Sing for Hope recently received our second six-figure grant from a Europe-based foundation to replicate our programming overseas, with a focus on the creative arts as a tool for migration integration.
Last month, we launched our first pilot program with SFH Pianos serving refugee camp populations and local communities in and around Athens, in partnership with El Sistema Greece.
Early reports have focused on two things. Firstly, in the words of Athens-based program director Anis Barnat, people are visibly moved by the quality of the artwork and the “illuminating effect” it has on the communal rooms. Secondly, reports attest to the excitement of children when they see and play the pianos, and how they stay for longer times in the communal rooms as a result.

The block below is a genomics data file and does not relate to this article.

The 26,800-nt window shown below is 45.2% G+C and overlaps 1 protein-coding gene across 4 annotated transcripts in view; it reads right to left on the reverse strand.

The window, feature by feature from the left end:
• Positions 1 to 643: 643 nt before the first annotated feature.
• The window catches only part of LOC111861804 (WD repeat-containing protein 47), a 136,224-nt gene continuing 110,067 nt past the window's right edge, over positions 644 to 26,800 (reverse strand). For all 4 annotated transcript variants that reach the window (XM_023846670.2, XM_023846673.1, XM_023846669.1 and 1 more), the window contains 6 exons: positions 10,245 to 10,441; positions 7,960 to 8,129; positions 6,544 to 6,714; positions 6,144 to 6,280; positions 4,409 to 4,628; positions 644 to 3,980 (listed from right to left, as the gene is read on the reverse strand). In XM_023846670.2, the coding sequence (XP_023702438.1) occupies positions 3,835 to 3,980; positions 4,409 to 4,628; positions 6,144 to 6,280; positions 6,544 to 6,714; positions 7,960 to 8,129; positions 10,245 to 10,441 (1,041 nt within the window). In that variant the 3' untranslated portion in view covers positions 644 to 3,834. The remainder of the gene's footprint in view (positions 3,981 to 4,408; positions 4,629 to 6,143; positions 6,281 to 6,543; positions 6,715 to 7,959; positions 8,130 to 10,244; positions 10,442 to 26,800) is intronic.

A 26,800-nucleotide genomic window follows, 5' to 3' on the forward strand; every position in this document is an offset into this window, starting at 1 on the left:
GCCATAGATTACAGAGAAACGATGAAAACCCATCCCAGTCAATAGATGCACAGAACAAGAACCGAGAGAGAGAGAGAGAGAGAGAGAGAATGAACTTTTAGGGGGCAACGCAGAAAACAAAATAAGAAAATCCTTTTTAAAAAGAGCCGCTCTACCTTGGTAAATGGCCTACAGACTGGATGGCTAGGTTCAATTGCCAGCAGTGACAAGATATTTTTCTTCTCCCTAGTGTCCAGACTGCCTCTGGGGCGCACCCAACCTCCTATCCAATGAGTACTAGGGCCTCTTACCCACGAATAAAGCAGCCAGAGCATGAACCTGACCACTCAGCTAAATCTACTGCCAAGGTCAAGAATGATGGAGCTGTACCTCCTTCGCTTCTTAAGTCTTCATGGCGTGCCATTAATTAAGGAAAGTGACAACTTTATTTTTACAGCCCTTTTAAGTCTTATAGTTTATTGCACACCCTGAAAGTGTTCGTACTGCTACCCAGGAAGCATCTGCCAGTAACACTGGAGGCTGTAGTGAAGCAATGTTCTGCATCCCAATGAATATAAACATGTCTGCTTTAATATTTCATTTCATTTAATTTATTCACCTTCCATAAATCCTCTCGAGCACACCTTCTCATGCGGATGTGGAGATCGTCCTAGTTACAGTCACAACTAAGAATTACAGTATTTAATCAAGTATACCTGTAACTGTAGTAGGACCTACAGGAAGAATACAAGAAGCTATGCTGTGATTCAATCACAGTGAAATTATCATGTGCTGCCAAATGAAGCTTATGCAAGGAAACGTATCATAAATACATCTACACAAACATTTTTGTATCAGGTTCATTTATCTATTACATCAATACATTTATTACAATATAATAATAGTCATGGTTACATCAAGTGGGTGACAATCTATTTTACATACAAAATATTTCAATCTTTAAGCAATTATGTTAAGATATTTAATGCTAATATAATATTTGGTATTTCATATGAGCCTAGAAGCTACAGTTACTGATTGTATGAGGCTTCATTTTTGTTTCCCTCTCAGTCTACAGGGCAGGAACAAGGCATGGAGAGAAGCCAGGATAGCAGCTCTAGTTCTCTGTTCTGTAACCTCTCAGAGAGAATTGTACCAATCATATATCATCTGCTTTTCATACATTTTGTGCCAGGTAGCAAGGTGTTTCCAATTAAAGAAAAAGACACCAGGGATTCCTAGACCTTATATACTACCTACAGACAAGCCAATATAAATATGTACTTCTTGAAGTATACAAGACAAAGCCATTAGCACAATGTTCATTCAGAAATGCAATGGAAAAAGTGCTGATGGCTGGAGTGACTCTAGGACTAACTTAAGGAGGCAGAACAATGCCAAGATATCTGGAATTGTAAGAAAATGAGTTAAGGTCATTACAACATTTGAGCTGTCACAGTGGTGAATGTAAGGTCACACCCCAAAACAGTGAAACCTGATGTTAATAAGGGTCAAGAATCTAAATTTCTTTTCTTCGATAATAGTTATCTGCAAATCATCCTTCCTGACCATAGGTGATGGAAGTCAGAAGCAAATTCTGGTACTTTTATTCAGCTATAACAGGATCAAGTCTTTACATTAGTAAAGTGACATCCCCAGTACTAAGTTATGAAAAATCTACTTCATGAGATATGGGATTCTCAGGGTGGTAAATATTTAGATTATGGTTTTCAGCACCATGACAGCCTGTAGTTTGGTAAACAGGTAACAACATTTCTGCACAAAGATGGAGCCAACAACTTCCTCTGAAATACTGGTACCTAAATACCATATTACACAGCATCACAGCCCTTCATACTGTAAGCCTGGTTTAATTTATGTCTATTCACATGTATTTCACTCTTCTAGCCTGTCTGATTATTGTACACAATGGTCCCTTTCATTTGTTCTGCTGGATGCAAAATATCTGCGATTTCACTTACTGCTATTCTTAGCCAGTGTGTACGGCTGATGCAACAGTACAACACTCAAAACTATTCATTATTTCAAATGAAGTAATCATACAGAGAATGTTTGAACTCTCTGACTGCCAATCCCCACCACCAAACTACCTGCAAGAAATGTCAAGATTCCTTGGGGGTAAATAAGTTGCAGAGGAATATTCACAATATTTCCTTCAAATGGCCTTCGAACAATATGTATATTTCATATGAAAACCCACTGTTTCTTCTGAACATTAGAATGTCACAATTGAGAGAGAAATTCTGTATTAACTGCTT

Sing for Hope is grateful for the opportunity to work with our wonderful partners at El Sistema Greece to co-create arts programming that addresses migration integration, a key crisis of our era. Piloting the program in Athens, the oldest still-inhabited city in Europe, feels particularly apt. The ancient Greeks promoted the concept of catharsis, of coming together through the arts for emotional release. This idea was central to their concept of well-being. By helping us move past trauma and find our commonality, the arts cultivate our collective soul.
Sincere thanks to all of our partners, donors, and volunteers for joining us on this journey, and more updates soon!
“Raya / Ράγια,” the Sing for Hope Piano by Jordy Lievers Eaton
Members of the Sing for Hope and El Sistema teams